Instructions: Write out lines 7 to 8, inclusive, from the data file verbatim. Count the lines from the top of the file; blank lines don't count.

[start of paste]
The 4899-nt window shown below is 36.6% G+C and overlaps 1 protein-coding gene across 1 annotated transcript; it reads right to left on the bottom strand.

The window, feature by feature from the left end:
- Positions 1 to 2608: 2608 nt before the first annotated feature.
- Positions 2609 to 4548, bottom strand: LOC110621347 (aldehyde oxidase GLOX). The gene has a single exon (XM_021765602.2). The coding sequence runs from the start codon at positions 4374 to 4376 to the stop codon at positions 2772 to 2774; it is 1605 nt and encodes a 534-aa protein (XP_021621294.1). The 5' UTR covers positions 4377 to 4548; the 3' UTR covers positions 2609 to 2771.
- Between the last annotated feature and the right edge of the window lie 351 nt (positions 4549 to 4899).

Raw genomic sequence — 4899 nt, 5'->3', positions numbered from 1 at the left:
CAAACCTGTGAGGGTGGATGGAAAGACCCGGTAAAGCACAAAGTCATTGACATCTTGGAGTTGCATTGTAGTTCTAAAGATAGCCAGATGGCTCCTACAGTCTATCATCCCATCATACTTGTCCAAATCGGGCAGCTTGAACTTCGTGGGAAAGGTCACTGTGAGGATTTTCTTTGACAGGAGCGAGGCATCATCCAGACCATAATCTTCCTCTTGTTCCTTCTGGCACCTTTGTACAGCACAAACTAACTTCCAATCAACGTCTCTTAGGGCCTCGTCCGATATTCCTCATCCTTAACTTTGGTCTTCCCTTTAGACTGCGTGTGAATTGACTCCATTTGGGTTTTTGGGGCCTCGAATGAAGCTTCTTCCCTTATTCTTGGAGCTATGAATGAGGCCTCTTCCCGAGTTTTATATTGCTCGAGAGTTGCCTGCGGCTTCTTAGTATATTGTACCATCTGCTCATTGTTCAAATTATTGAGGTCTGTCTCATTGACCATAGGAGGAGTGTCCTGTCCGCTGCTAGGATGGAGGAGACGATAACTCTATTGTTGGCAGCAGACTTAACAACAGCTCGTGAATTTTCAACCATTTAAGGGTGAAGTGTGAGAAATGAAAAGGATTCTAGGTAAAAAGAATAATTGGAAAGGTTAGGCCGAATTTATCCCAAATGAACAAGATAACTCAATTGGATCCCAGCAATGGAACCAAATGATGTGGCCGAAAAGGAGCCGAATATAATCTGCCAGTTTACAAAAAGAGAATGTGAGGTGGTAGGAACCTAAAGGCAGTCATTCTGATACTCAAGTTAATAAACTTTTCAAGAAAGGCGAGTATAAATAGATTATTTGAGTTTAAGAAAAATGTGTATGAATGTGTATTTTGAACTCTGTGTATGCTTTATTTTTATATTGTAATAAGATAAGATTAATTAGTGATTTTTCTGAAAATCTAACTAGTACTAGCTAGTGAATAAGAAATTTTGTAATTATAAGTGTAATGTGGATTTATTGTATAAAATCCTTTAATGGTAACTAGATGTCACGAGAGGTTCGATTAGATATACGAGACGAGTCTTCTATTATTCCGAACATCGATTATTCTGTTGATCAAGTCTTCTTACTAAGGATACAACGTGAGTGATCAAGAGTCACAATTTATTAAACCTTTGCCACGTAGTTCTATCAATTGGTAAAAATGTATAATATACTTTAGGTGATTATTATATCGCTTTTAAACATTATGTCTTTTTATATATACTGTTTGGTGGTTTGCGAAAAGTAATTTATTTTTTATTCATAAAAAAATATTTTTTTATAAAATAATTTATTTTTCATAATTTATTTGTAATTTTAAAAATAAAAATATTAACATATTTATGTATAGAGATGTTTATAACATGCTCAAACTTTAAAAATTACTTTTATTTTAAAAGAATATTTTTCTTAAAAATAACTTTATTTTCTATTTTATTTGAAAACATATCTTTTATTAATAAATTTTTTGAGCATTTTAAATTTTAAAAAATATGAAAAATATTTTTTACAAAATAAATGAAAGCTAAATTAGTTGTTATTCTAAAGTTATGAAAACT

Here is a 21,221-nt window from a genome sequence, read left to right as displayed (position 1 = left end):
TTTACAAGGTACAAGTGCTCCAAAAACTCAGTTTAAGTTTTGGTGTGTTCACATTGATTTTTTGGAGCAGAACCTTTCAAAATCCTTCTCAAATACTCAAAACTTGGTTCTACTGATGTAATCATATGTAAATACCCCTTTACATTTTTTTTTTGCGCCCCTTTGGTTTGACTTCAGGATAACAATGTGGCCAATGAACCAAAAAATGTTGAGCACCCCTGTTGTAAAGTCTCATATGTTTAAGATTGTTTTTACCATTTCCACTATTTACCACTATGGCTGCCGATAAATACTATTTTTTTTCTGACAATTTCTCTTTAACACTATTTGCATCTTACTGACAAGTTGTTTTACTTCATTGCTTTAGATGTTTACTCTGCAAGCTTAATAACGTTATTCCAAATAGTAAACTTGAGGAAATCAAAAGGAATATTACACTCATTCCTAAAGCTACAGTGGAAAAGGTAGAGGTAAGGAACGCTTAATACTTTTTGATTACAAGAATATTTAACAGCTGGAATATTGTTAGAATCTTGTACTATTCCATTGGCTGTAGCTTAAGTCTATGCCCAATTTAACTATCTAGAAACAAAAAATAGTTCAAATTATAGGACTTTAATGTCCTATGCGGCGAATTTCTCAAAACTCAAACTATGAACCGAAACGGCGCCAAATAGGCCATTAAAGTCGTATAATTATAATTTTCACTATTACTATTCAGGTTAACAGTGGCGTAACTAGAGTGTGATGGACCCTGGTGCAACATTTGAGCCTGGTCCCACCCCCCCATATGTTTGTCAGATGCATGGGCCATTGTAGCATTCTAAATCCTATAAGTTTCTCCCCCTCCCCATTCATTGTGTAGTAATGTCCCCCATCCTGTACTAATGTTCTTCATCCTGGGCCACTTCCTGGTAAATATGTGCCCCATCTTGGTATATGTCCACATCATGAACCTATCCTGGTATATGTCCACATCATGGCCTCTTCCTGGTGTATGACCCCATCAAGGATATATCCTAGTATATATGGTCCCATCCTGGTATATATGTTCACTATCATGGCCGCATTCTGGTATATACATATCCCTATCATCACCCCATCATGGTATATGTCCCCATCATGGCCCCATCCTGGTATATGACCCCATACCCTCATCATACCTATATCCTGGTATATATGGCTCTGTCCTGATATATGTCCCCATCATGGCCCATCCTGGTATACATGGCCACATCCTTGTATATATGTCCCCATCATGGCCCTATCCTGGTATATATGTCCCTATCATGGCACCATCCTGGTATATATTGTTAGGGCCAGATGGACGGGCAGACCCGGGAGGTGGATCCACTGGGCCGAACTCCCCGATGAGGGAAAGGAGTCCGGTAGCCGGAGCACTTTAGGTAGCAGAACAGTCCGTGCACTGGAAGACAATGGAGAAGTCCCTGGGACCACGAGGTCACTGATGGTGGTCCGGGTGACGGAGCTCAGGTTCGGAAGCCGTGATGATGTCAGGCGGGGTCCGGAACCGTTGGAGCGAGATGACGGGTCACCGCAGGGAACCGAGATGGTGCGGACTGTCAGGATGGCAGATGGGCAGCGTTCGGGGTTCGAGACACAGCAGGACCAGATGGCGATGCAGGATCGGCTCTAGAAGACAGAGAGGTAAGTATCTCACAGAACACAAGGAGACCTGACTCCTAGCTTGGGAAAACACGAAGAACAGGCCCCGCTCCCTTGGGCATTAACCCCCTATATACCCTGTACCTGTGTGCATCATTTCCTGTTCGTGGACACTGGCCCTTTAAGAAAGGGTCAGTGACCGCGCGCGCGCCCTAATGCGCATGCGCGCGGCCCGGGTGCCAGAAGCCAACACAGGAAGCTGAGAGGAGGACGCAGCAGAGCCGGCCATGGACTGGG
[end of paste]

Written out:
CAAACCTGTGAGGGTGGATGGAAAGACCCGGTAAAGCACAAAGTCATTGACATCTTGGAGTTGCATTGTAGTTCTAAAGATAGCCAGATGGCTCCTACAGTCTATCATCCCATCATACTTGTCCAAATCGGGCAGCTTGAACTTCGTGGGAAAGGTCACTGTGAGGATTTTCTTTGACAGGAGCGAGGCATCATCCAGACCATAATCTTCCTCTTGTTCCTTCTGGCACCTTTGTACAGCACAAACTAACTTCCAATCAACGTCTCTTAGGGCCTCGTCCGATATTCCTCATCCTTAACTTTGGTCTTCCCTTTAGACTGCGTGTGAATTGACTCCATTTGGGTTTTTGGGGCCTCGAATGAAGCTTCTTCCCTTATTCTTGGAGCTATGAATGAGGCCTCTTCCCGAGTTTTATATTGCTCGAGAGTTGCCTGCGGCTTCTTAGTATATTGTACCATCTGCTCATTGTTCAAATTATTGAGGTCTGTCTCATTGACCATAGGAGGAGTGTCCTGTCCGCTGCTAGGATGGAGGAGACGATAACTCTATTGTTGGCAGCAGACTTAACAACAGCTCGTGAATTTTCAACCATTTAAGGGTGAAGTGTGAGAAATGAAAAGGATTCTAGGTAAAAAGAATAATTGGAAAGGTTAGGCCGAATTTATCCCAAATGAACAAGATAACTCAATTGGATCCCAGCAATGGAACCAAATGATGTGGCCGAAAAGGAGCCGAATATAATCTGCCAGTTTACAAAAAGAGAATGTGAGGTGGTAGGAACCTAAAGGCAGTCATTCTGATACTCAAGTTAATAAACTTTTCAAGAAAGGCGAGTATAAATAGATTATTTGAGTTTAAGAAAAATGTGTATGAATGTGTATTTTGAACTCTGTGTATGCTTTATTTTTATATTGTAATAAGATAAGATTAATTAGTGATTTTTCTGAAAATCTAACTAGTACTAGCTAGTGAATAAGAAATTTTGTAATTATAAGTGTAATGTGGATTTATTGTATAAAATCCTTTAATGGTAACTAGATGTCACGAGAGGTTCGATTAGATATACGAGACGAGTCTTCTATTATTCCGAACATCGATTATTCTGTTGATCAAGTCTTCTTACTAAGGATACAACGTGAGTGATCAAGAGTCACAATTTATTAAACCTTTGCCACGTAGTTCTATCAATTGGTAAAAATGTATAATATACTTTAGGTGATTATTATATCGCTTTTAAACATTATGTCTTTTTATATATACTGTTTGGTGGTTTGCGAAAAGTAATTTATTTTTTATTCATAAAAAAATATTTTTTTATAAAATAATTTATTTTTCATAATTTATTTGTAATTTTAAAAATAAAAATATTAACATATTTATGTATAGAGATGTTTATAACATGCTCAAACTTTAAAAATTACTTTTATTTTAAAAGAATATTTTTCTTAAAAATAACTTTATTTTCTATTTTATTTGAAAACATATCTTTTATTAATAAATTTTTTGAGCATTTTAAATTTTAAAAAATATGAAAAATATTTTTTACAAAATAAATGAAAGCTAAATTAGTTGTTATTCTAAAGTTATGAAAACT

Here is a 21,221-nt window from a genome sequence, read left to right as displayed (position 1 = left end):